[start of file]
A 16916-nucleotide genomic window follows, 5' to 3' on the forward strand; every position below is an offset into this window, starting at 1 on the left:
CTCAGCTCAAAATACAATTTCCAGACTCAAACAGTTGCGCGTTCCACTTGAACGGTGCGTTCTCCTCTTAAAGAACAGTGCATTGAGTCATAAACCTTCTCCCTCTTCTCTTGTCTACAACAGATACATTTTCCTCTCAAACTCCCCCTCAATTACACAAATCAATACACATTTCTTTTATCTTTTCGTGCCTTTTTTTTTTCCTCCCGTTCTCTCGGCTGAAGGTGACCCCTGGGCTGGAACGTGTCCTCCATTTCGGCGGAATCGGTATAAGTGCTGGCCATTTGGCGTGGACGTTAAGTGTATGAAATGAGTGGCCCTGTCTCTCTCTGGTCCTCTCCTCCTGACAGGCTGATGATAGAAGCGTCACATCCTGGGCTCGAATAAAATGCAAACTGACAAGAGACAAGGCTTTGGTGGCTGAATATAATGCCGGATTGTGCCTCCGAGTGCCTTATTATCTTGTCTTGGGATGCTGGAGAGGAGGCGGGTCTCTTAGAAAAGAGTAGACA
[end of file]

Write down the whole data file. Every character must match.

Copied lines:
A 16916-nucleotide genomic window follows, 5' to 3' on the forward strand; every position below is an offset into this window, starting at 1 on the left:
CTCAGCTCAAAATACAATTTCCAGACTCAAACAGTTGCGCGTTCCACTTGAACGGTGCGTTCTCCTCTTAAAGAACAGTGCATTGAGTCATAAACCTTCTCCCTCTTCTCTTGTCTACAACAGATACATTTTCCTCTCAAACTCCCCCTCAATTACACAAATCAATACACATTTCTTTTATCTTTTCGTGCCTTTTTTTTTTCCTCCCGTTCTCTCGGCTGAAGGTGACCCCTGGGCTGGAACGTGTCCTCCATTTCGGCGGAATCGGTATAAGTGCTGGCCATTTGGCGTGGACGTTAAGTGTATGAAATGAGTGGCCCTGTCTCTCTCTGGTCCTCTCCTCCTGACAGGCTGATGATAGAAGCGTCACATCCTGGGCTCGAATAAAATGCAAACTGACAAGAGACAAGGCTTTGGTGGCTGAATATAATGCCGGATTGTGCCTCCGAGTGCCTTATTATCTTGTCTTGGGATGCTGGAGAGGAGGCGGGTCTCTTAGAAAAGAGTAGACA